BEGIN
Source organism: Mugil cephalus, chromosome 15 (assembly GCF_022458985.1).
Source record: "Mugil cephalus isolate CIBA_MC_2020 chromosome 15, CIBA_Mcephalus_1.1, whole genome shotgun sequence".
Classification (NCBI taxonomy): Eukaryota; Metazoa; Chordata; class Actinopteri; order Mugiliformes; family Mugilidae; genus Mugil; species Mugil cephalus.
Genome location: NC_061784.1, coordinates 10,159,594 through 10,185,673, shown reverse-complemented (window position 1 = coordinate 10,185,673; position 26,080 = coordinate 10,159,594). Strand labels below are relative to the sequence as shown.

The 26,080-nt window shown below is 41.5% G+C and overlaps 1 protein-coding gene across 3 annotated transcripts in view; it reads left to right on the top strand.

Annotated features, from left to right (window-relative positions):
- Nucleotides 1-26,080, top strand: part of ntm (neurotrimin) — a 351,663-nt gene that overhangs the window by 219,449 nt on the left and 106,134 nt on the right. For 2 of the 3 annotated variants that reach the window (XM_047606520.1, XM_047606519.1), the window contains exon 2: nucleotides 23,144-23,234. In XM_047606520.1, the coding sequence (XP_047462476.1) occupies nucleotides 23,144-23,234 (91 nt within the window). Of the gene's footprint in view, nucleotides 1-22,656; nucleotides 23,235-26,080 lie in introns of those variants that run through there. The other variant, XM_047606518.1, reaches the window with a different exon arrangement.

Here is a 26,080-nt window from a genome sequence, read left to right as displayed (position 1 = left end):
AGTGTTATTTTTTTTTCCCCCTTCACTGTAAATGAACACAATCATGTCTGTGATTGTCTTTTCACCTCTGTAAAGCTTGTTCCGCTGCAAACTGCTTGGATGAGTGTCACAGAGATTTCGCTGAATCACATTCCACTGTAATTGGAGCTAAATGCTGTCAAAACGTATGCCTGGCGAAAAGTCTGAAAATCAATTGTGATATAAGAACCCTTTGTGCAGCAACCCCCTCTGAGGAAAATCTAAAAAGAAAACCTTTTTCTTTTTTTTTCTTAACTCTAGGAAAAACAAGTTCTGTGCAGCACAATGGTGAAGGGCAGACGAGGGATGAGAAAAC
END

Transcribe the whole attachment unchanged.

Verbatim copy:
Source organism: Mugil cephalus, chromosome 15 (assembly GCF_022458985.1).
Source record: "Mugil cephalus isolate CIBA_MC_2020 chromosome 15, CIBA_Mcephalus_1.1, whole genome shotgun sequence".
Classification (NCBI taxonomy): Eukaryota; Metazoa; Chordata; class Actinopteri; order Mugiliformes; family Mugilidae; genus Mugil; species Mugil cephalus.
Genome location: NC_061784.1, coordinates 10,159,594 through 10,185,673, shown reverse-complemented (window position 1 = coordinate 10,185,673; position 26,080 = coordinate 10,159,594). Strand labels below are relative to the sequence as shown.

The 26,080-nt window shown below is 41.5% G+C and overlaps 1 protein-coding gene across 3 annotated transcripts in view; it reads left to right on the top strand.

Annotated features, from left to right (window-relative positions):
- Nucleotides 1-26,080, top strand: part of ntm (neurotrimin) — a 351,663-nt gene that overhangs the window by 219,449 nt on the left and 106,134 nt on the right. For 2 of the 3 annotated variants that reach the window (XM_047606520.1, XM_047606519.1), the window contains exon 2: nucleotides 23,144-23,234. In XM_047606520.1, the coding sequence (XP_047462476.1) occupies nucleotides 23,144-23,234 (91 nt within the window). Of the gene's footprint in view, nucleotides 1-22,656; nucleotides 23,235-26,080 lie in introns of those variants that run through there. The other variant, XM_047606518.1, reaches the window with a different exon arrangement.

Here is a 26,080-nt window from a genome sequence, read left to right as displayed (position 1 = left end):
AGTGTTATTTTTTTTTCCCCCTTCACTGTAAATGAACACAATCATGTCTGTGATTGTCTTTTCACCTCTGTAAAGCTTGTTCCGCTGCAAACTGCTTGGATGAGTGTCACAGAGATTTCGCTGAATCACATTCCACTGTAATTGGAGCTAAATGCTGTCAAAACGTATGCCTGGCGAAAAGTCTGAAAATCAATTGTGATATAAGAACCCTTTGTGCAGCAACCCCCTCTGAGGAAAATCTAAAAAGAAAACCTTTTTCTTTTTTTTTCTTAACTCTAGGAAAAACAAGTTCTGTGCAGCACAATGGTGAAGGGCAGACGAGGGATGAGAAAAC